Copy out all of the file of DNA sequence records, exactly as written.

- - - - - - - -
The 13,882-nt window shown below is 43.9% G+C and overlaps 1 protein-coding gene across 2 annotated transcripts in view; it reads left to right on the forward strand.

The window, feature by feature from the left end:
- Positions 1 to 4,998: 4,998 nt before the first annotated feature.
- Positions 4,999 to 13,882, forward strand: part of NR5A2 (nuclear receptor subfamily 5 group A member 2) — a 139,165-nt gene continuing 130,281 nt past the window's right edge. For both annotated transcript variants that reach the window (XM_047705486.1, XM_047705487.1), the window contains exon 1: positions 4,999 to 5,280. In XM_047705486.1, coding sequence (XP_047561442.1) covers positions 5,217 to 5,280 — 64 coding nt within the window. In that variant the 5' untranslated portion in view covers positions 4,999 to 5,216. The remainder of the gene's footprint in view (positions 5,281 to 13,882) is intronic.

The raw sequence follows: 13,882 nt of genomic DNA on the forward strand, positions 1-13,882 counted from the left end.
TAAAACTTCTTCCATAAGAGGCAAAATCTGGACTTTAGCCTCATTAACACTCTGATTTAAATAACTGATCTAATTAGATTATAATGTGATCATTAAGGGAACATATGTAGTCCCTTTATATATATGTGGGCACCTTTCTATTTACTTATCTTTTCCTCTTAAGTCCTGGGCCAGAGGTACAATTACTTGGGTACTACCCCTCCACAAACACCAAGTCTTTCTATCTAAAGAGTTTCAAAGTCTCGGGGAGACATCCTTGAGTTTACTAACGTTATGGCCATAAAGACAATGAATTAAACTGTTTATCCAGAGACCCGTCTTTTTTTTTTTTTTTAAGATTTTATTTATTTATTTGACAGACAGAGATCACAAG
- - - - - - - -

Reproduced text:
The 13,882-nt window shown below is 43.9% G+C and overlaps 1 protein-coding gene across 2 annotated transcripts in view; it reads left to right on the forward strand.

The window, feature by feature from the left end:
- Positions 1 to 4,998: 4,998 nt before the first annotated feature.
- Positions 4,999 to 13,882, forward strand: part of NR5A2 (nuclear receptor subfamily 5 group A member 2) — a 139,165-nt gene continuing 130,281 nt past the window's right edge. For both annotated transcript variants that reach the window (XM_047705486.1, XM_047705487.1), the window contains exon 1: positions 4,999 to 5,280. In XM_047705486.1, coding sequence (XP_047561442.1) covers positions 5,217 to 5,280 — 64 coding nt within the window. In that variant the 5' untranslated portion in view covers positions 4,999 to 5,216. The remainder of the gene's footprint in view (positions 5,281 to 13,882) is intronic.

The raw sequence follows: 13,882 nt of genomic DNA on the forward strand, positions 1-13,882 counted from the left end.
TAAAACTTCTTCCATAAGAGGCAAAATCTGGACTTTAGCCTCATTAACACTCTGATTTAAATAACTGATCTAATTAGATTATAATGTGATCATTAAGGGAACATATGTAGTCCCTTTATATATATGTGGGCACCTTTCTATTTACTTATCTTTTCCTCTTAAGTCCTGGGCCAGAGGTACAATTACTTGGGTACTACCCCTCCACAAACACCAAGTCTTTCTATCTAAAGAGTTTCAAAGTCTCGGGGAGACATCCTTGAGTTTACTAACGTTATGGCCATAAAGACAATGAATTAAACTGTTTATCCAGAGACCCGTCTTTTTTTTTTTTTTTAAGATTTTATTTATTTATTTGACAGACAGAGATCACAAG